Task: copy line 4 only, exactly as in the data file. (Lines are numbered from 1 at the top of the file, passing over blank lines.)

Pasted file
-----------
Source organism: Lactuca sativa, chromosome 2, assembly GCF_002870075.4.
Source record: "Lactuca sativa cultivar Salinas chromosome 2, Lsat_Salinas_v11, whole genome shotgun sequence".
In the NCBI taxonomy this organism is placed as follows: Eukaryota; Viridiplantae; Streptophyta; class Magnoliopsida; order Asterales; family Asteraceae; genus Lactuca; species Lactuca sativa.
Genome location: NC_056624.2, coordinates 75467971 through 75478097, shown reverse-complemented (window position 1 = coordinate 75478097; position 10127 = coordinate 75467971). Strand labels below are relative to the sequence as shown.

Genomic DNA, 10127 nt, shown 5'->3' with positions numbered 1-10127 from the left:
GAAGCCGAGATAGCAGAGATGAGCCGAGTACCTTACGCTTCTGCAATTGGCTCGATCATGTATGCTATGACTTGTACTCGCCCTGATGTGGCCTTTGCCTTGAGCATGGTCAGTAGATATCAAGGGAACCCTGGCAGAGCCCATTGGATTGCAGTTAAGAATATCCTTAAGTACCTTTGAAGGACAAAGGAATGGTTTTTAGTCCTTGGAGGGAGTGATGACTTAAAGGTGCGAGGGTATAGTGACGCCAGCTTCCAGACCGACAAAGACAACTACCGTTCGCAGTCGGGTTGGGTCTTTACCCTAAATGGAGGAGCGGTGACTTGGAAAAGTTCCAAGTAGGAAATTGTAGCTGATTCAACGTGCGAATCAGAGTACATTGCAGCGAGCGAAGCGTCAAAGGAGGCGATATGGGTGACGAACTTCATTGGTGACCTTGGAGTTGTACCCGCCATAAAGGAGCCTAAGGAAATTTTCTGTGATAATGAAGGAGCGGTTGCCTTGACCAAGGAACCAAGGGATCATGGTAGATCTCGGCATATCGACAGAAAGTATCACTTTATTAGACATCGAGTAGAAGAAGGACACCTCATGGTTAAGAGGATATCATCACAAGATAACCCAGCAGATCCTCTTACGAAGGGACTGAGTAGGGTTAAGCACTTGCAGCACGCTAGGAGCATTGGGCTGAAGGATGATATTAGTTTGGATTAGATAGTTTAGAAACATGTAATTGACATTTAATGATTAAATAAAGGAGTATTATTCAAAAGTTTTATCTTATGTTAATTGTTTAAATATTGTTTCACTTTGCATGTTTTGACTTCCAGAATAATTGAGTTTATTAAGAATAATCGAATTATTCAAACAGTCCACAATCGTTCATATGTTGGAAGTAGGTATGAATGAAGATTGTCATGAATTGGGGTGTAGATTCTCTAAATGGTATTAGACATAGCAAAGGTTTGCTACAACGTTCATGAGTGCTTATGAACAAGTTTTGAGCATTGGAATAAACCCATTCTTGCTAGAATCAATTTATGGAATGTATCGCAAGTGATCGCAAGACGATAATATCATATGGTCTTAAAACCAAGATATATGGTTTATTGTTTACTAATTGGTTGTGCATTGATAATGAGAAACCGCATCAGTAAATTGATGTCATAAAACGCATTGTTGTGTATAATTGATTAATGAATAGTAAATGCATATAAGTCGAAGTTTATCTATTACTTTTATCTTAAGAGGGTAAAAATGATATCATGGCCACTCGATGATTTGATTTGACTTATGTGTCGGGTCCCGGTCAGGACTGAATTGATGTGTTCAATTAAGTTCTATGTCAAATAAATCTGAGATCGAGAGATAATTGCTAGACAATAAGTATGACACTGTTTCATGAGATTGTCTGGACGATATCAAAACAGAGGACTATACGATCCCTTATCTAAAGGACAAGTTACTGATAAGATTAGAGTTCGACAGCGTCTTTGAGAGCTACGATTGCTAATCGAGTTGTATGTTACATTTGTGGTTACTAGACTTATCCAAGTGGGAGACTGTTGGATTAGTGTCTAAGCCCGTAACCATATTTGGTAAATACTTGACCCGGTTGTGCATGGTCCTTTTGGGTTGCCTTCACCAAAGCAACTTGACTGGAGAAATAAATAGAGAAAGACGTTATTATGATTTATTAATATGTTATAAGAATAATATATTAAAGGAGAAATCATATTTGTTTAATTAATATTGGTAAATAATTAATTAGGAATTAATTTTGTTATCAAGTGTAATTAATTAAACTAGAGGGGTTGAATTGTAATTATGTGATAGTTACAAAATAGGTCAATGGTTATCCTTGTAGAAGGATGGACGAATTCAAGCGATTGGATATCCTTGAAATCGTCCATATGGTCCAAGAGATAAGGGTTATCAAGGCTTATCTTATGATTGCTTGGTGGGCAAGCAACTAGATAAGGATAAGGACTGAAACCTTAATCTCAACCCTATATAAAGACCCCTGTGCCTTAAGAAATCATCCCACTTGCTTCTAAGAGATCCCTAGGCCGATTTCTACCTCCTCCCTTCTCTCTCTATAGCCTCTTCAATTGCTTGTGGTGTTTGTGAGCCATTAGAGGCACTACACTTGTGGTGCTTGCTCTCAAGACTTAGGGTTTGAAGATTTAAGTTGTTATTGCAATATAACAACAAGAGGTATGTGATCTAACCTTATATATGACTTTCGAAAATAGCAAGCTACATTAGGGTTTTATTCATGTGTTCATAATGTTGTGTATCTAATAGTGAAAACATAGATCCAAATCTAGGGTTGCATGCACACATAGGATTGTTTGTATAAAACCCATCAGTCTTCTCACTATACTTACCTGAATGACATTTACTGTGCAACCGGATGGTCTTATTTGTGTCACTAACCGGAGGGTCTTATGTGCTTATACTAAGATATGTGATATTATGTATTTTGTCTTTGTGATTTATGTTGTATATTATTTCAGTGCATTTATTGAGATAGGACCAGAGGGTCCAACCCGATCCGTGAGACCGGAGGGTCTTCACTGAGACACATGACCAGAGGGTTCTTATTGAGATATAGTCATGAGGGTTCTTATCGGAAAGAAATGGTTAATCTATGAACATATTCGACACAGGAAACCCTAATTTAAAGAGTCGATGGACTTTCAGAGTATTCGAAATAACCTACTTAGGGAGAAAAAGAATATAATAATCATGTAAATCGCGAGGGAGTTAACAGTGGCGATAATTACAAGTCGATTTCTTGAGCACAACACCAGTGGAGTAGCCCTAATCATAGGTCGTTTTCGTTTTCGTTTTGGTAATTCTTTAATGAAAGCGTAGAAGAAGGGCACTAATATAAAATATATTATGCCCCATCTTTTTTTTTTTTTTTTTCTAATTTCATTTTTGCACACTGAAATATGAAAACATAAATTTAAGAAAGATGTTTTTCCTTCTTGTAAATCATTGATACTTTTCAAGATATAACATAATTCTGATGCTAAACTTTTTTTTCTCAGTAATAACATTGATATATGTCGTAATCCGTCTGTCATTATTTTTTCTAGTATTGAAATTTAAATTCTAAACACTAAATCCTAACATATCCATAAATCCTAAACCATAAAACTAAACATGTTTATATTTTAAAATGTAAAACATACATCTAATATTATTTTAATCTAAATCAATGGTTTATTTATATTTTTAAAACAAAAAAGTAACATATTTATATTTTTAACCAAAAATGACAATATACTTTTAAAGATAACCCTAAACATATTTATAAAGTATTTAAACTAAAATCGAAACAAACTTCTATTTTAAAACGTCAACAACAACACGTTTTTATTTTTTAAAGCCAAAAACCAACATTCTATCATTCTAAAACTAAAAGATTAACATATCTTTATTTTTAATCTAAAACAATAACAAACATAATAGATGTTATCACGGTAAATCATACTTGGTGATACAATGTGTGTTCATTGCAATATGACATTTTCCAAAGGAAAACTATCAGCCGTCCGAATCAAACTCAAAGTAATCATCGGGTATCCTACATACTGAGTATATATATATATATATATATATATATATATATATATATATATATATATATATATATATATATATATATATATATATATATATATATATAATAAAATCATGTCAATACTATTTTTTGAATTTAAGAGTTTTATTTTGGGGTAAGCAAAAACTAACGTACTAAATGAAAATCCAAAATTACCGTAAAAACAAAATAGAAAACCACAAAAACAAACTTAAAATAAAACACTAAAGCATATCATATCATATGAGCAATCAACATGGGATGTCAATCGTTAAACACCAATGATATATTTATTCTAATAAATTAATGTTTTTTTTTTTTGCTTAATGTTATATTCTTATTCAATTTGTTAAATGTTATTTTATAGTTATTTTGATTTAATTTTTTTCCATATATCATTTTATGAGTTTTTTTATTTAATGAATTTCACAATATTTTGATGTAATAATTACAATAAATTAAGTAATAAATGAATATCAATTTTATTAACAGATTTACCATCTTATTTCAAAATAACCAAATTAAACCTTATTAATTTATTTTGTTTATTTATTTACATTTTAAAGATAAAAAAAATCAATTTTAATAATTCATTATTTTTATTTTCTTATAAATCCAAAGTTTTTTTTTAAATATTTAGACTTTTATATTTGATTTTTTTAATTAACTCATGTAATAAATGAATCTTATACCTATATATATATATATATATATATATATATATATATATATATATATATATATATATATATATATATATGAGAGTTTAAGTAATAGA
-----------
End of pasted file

Genome location: NC_056624.2, coordinates 75467971 through 75478097, shown reverse-complemented (window position 1 = coordinate 75478097; position 10127 = coordinate 75467971). Strand labels below are relative to the sequence as shown.